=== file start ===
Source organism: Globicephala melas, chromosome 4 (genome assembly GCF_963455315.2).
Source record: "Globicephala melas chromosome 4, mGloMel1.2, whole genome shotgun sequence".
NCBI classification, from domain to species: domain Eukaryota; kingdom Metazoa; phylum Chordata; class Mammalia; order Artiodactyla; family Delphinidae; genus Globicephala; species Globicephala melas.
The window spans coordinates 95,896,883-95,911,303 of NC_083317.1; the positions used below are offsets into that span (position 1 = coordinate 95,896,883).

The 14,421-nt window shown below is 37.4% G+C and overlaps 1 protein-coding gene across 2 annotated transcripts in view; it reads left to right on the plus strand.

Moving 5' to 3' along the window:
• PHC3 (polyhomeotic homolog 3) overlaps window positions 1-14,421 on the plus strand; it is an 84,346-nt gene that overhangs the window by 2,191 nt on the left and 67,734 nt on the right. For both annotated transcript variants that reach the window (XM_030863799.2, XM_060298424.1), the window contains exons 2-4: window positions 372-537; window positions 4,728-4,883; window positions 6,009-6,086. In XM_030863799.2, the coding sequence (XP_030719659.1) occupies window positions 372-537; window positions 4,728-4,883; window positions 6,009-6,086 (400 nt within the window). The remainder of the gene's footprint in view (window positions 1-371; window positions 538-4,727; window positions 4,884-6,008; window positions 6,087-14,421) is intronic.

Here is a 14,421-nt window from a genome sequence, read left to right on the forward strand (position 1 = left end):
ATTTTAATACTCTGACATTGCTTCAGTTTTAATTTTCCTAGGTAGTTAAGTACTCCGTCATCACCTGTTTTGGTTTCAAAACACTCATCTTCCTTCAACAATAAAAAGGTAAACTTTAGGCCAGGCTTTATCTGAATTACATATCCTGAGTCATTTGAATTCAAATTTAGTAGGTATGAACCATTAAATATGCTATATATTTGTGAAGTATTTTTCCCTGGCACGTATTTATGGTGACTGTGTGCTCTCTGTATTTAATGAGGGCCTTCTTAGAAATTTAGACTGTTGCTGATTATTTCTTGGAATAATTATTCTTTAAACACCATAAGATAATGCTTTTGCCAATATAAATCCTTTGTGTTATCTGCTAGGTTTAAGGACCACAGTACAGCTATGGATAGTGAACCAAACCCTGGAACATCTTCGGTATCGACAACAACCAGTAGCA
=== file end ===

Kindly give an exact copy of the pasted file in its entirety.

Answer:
Source organism: Globicephala melas, chromosome 4 (genome assembly GCF_963455315.2).
Source record: "Globicephala melas chromosome 4, mGloMel1.2, whole genome shotgun sequence".
NCBI classification, from domain to species: domain Eukaryota; kingdom Metazoa; phylum Chordata; class Mammalia; order Artiodactyla; family Delphinidae; genus Globicephala; species Globicephala melas.
The window spans coordinates 95,896,883-95,911,303 of NC_083317.1; the positions used below are offsets into that span (position 1 = coordinate 95,896,883).

The 14,421-nt window shown below is 37.4% G+C and overlaps 1 protein-coding gene across 2 annotated transcripts in view; it reads left to right on the plus strand.

Moving 5' to 3' along the window:
• PHC3 (polyhomeotic homolog 3) overlaps window positions 1-14,421 on the plus strand; it is an 84,346-nt gene that overhangs the window by 2,191 nt on the left and 67,734 nt on the right. For both annotated transcript variants that reach the window (XM_030863799.2, XM_060298424.1), the window contains exons 2-4: window positions 372-537; window positions 4,728-4,883; window positions 6,009-6,086. In XM_030863799.2, the coding sequence (XP_030719659.1) occupies window positions 372-537; window positions 4,728-4,883; window positions 6,009-6,086 (400 nt within the window). The remainder of the gene's footprint in view (window positions 1-371; window positions 538-4,727; window positions 4,884-6,008; window positions 6,087-14,421) is intronic.

Here is a 14,421-nt window from a genome sequence, read left to right on the forward strand (position 1 = left end):
ATTTTAATACTCTGACATTGCTTCAGTTTTAATTTTCCTAGGTAGTTAAGTACTCCGTCATCACCTGTTTTGGTTTCAAAACACTCATCTTCCTTCAACAATAAAAAGGTAAACTTTAGGCCAGGCTTTATCTGAATTACATATCCTGAGTCATTTGAATTCAAATTTAGTAGGTATGAACCATTAAATATGCTATATATTTGTGAAGTATTTTTCCCTGGCACGTATTTATGGTGACTGTGTGCTCTCTGTATTTAATGAGGGCCTTCTTAGAAATTTAGACTGTTGCTGATTATTTCTTGGAATAATTATTCTTTAAACACCATAAGATAATGCTTTTGCCAATATAAATCCTTTGTGTTATCTGCTAGGTTTAAGGACCACAGTACAGCTATGGATAGTGAACCAAACCCTGGAACATCTTCGGTATCGACAACAACCAGTAGCA